But the damage was done. The Trump campaign had already honed its “constitutional crisis, unfit for office” message, and it had sunk in with many Americans. What those Americans didn’t know — what we learned from Comey’s testimony this week — was that although there was no reason to continue investigating Clinton about her emails, the Trump campaign had been under investigation since July about possible contacts and collusion with Russia in its efforts to influence our election.

Now the very thing that Team Trump and its Fox News media arm warned about, Trump himself has delivered: A compromised presidency and a possible constitutional crisis.

As The New York Times reported after Comey’s testimony:

“Mr. Comey placed a criminal investigation at the doorstep of the White House and said officers would pursue it ‘no matter how long that takes.’ ”

The lie these people promoted about Clinton and shielded about Trump are two of the biggest lies ever told in this country in service of electoral advantage.

No act of this presidency — good or bad, beneficial or detrimental — can ever be considered without first contextualizing that this presidency itself was conceived in deception and is being incubated under an extraordinary lie.

The Trump presidency is a corruption that flows from corruption. It is damned by its own damned lies.

Now here’s Mr. Kristof:

The greatest political scandal in American history was not Aaron Burr’s shooting of Alexander Hamilton, and perhaps wasn’t even Watergate. Rather it may have been Richard Nixon’s secret efforts in 1968 to sabotage a U.S. diplomatic effort to end the Vietnam War.

Nixon’s initiative, long rumored but confirmed only a few months ago, was meant to improve his election chances that year. After Nixon won, the war dragged on and cost thousands of additional American and Vietnamese lives; it’s hard to see his behavior as anything but treason.

Now the F.B.I. confirms that we have had an investigation underway for eight months into whether another presidential campaign colluded with a foreign power so as to win an election. To me, that, too, would amount to treason.

I’ve been speaking to intelligence experts, Americans and foreigners alike, and they mostly (but not entirely) believe there was Trump-Russia cooperation of some kind. But this is uncertain; it’s prudent to note that James Clapper, the intelligence director under Barack Obama, said that as of January he had seen no evidence of collusion but that he favors an investigation to get to the bottom of it.

I’m also told (not by a Democrat!) that there’s a persuasive piece of intelligence on ties between Russia and a member of the Trump team that isn’t yet public.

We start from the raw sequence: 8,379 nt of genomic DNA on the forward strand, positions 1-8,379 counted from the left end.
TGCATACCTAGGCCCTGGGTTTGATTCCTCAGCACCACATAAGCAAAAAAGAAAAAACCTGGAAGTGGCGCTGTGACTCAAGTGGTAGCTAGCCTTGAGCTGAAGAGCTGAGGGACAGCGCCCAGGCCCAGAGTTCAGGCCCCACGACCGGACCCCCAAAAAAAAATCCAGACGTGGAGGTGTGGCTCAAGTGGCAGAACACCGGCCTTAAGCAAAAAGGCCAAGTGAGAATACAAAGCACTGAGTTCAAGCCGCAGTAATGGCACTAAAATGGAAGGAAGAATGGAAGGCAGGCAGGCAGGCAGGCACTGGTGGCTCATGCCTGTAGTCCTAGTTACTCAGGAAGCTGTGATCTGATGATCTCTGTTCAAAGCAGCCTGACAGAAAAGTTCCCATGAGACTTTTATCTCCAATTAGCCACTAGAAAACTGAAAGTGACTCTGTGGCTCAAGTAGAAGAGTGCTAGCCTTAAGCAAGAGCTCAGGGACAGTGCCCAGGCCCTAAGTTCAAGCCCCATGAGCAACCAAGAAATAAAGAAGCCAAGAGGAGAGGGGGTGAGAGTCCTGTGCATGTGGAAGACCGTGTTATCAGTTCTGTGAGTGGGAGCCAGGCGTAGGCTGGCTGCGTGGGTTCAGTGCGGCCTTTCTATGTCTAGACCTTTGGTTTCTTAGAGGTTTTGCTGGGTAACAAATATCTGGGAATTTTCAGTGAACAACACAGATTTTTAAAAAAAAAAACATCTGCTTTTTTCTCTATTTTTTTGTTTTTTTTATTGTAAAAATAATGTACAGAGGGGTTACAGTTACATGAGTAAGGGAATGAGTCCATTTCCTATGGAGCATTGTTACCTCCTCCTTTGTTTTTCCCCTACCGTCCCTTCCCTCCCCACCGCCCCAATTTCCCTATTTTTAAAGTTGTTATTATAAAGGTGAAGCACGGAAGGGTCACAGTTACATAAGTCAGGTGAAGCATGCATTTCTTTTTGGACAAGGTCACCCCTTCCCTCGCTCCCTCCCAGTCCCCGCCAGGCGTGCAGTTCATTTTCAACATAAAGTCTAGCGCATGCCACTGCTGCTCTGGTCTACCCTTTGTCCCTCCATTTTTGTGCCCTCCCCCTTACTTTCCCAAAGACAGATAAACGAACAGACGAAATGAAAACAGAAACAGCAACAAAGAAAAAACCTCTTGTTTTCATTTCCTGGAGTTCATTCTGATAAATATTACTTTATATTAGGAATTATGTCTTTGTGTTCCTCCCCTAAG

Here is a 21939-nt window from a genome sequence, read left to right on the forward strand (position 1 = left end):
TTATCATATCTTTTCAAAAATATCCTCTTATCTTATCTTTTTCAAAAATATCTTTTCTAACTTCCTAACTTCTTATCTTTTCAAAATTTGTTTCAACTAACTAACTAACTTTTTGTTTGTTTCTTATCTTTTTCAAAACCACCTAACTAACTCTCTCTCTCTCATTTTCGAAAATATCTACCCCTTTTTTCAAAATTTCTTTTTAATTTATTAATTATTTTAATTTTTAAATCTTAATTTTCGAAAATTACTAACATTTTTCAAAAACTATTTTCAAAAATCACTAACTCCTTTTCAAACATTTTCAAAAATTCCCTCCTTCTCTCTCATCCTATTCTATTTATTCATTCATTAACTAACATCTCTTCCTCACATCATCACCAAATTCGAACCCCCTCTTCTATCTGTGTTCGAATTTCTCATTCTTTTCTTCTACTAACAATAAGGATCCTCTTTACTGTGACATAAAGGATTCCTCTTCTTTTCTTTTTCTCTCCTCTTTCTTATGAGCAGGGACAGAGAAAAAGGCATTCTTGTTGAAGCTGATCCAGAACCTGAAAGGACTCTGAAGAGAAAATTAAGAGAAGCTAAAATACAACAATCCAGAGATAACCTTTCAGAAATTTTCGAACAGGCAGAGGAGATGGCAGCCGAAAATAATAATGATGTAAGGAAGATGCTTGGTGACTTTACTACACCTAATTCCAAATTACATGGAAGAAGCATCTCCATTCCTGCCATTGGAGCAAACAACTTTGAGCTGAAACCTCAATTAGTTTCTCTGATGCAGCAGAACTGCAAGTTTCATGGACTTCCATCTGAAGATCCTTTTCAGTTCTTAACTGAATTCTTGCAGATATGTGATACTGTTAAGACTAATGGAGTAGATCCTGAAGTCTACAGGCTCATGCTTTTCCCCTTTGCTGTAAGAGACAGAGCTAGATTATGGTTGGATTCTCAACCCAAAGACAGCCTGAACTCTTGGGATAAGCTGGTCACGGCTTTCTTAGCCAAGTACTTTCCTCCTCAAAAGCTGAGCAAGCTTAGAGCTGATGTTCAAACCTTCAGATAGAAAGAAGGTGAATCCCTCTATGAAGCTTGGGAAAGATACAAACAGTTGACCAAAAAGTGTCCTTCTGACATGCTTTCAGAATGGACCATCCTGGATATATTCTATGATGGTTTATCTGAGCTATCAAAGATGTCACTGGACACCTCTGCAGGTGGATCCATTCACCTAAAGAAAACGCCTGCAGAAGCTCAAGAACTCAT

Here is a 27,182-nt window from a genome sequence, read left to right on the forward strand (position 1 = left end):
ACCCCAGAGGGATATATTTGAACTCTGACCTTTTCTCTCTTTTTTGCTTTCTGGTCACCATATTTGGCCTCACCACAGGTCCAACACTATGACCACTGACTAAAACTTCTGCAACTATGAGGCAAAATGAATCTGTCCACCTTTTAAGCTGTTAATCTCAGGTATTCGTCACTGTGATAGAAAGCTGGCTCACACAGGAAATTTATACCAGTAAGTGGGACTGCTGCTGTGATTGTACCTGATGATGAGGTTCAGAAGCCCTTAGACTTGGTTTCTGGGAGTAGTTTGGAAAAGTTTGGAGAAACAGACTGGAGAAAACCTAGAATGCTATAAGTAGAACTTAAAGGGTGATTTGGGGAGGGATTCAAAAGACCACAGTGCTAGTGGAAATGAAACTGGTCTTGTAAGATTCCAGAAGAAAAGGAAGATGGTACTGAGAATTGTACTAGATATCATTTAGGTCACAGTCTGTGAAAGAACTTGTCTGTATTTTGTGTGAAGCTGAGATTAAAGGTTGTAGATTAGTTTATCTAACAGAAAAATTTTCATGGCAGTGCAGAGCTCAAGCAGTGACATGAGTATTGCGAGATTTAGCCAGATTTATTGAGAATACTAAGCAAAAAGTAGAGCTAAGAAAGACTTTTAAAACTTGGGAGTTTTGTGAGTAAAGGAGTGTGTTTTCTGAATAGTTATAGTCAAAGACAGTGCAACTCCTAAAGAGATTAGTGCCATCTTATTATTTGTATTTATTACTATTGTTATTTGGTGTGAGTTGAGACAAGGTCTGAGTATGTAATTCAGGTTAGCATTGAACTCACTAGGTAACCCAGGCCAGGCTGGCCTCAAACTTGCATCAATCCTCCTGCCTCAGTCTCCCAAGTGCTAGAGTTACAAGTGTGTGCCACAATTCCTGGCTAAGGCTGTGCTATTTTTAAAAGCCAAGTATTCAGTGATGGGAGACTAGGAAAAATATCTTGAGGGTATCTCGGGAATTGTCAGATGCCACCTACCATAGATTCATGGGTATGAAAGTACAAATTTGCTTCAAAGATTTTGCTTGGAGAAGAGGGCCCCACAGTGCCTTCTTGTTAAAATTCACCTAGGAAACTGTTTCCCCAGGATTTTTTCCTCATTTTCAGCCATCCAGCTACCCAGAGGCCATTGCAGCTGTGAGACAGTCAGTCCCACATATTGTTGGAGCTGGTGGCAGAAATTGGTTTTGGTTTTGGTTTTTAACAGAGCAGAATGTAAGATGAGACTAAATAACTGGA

The most likely scenario for collusion seems fuzzier and less transactional than many Democrats anticipate. A bit of conjecture:

The Russians for years had influence over Donald Trump because of their investments with him, and he was by nature inclined to admire Vladimir Putin as a strongman ruler. Meanwhile, Trump had in his orbit a number of people with Moscow ties, including Paul Manafort, who practically bleeds borscht.

The Associated Press reports that Manafort had secretly worked for a Russian billionaire close to Putin, signing a $10-million-a-year contract in 2006 to promote the interests of the Putin government. The arrangement lasted at least until 2009.

As The A.P. puts it, Manafort offered to “influence politics, business dealings and news coverage inside the United States, Europe and the former Soviet republics to benefit the Putin government.” (Manafort told The A.P. that his work was being falsely portrayed as nefarious.)

This is guesswork, but it might have seemed natural for Trump aides to try to milk Russian contacts for useful information about the Clinton campaign. Likewise, the Russians despised Hillary Clinton and would have been interested in milking American contacts for information about how best to damage her chances.

At some point, I suspect, members of the Trump team gained knowledge of Russian hacking into Clinton emails, which would explain why Trump friend Roger Stone tweeted things like “Trust me, it will soon the Podesta’s time in the barrel.”

This kind of soft collusion, evolving over the course of the campaign without a clear quid pro quo, might also explain why there weren’t greater efforts to hide the Trump team’s ties to Russia, or to camouflage its softening of the Republican Party platform position toward Moscow.

One crucial unknown: Did Russia try to funnel money into Trump’s campaign coffers? In European elections, Russia has regularly tried to influence results by providing secret funds. I’m sure the F.B.I. is looking into whether there were suspicious financial transfers.

The contacts with Russia are by Trump’s aides, and the challenge will be to connect any collusion to the president himself. The White House is already distancing itself from Manafort, claiming that he played only a “very limited role” in the campaign — even though he was Trump’s campaign chairman!

Many Democrats are, I think, too focused on Jeff Sessions and have too transactional a view of what may have unfolded. Treason isn’t necessarily spelled out as a quid pro quo, and it wasn’t when Nixon tried to sink the Vietnam peace initiative in 1968.

In the past, as when foreign funds made their way into Bill Clinton’s 1996 re-election campaign, Republicans showed intense interest in foreign interference in the political process. So it’s sad to see some Republicans (I mean you, Devin Nunes!) trying to hijack today’s House investigation to make it about leaks.

Really? Our country was attacked by Russia, and you’re obsessed with leaks? Do you honestly think that the culprit in Watergate wasn’t Nixon but the famed leaker Deep Throat? Republicans should replace Nunes as head of the House Intelligence Committee; he can’t simultaneously be Trump’s advocate and his investigator.

The fundamental question now isn’t about Trump’s lies, or intelligence leaks, or inadvertent collection of Trump communications. Rather, the crucial question is as monumental as it is simple: Was there treason?

We don’t know yet what unfolded, and raw intelligence is often wrong. But the issue cries out for a careful, public and bipartisan investigation by an independent commission.

“There’s a smell of treason in the air,” Douglas Brinkley, the historian, told The Washington Post. He’s right, and we must dispel that stench.